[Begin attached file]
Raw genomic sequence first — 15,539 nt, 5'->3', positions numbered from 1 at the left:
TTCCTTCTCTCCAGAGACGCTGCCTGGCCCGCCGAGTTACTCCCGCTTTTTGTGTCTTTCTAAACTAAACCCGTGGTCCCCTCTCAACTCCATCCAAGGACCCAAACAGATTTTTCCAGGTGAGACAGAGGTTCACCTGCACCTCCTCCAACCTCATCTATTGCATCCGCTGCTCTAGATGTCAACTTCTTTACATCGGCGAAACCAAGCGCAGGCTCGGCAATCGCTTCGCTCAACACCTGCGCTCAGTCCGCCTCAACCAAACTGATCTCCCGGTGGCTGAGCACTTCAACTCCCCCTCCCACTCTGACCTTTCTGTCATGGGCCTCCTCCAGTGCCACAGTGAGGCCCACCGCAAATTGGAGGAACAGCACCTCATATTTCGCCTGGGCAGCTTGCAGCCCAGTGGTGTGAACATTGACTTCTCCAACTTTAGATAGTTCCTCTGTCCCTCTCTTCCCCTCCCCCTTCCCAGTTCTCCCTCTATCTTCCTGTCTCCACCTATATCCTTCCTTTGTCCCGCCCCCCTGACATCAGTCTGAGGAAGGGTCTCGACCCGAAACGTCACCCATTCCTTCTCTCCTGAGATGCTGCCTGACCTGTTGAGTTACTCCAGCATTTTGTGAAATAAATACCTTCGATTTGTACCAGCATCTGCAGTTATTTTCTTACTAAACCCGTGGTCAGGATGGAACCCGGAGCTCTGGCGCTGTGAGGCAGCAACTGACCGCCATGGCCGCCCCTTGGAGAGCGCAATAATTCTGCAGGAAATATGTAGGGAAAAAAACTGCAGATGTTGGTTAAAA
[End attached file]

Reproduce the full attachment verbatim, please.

Raw genomic sequence first — 15,539 nt, 5'->3', positions numbered from 1 at the left:
TTCCTTCTCTCCAGAGACGCTGCCTGGCCCGCCGAGTTACTCCCGCTTTTTGTGTCTTTCTAAACTAAACCCGTGGTCCCCTCTCAACTCCATCCAAGGACCCAAACAGATTTTTCCAGGTGAGACAGAGGTTCACCTGCACCTCCTCCAACCTCATCTATTGCATCCGCTGCTCTAGATGTCAACTTCTTTACATCGGCGAAACCAAGCGCAGGCTCGGCAATCGCTTCGCTCAACACCTGCGCTCAGTCCGCCTCAACCAAACTGATCTCCCGGTGGCTGAGCACTTCAACTCCCCCTCCCACTCTGACCTTTCTGTCATGGGCCTCCTCCAGTGCCACAGTGAGGCCCACCGCAAATTGGAGGAACAGCACCTCATATTTCGCCTGGGCAGCTTGCAGCCCAGTGGTGTGAACATTGACTTCTCCAACTTTAGATAGTTCCTCTGTCCCTCTCTTCCCCTCCCCCTTCCCAGTTCTCCCTCTATCTTCCTGTCTCCACCTATATCCTTCCTTTGTCCCGCCCCCCTGACATCAGTCTGAGGAAGGGTCTCGACCCGAAACGTCACCCATTCCTTCTCTCCTGAGATGCTGCCTGACCTGTTGAGTTACTCCAGCATTTTGTGAAATAAATACCTTCGATTTGTACCAGCATCTGCAGTTATTTTCTTACTAAACCCGTGGTCAGGATGGAACCCGGAGCTCTGGCGCTGTGAGGCAGCAACTGACCGCCATGGCCGCCCCTTGGAGAGCGCAATAATTCTGCAGGAAATATGTAGGGAAAAAAACTGCAGATGTTGGTTAAAA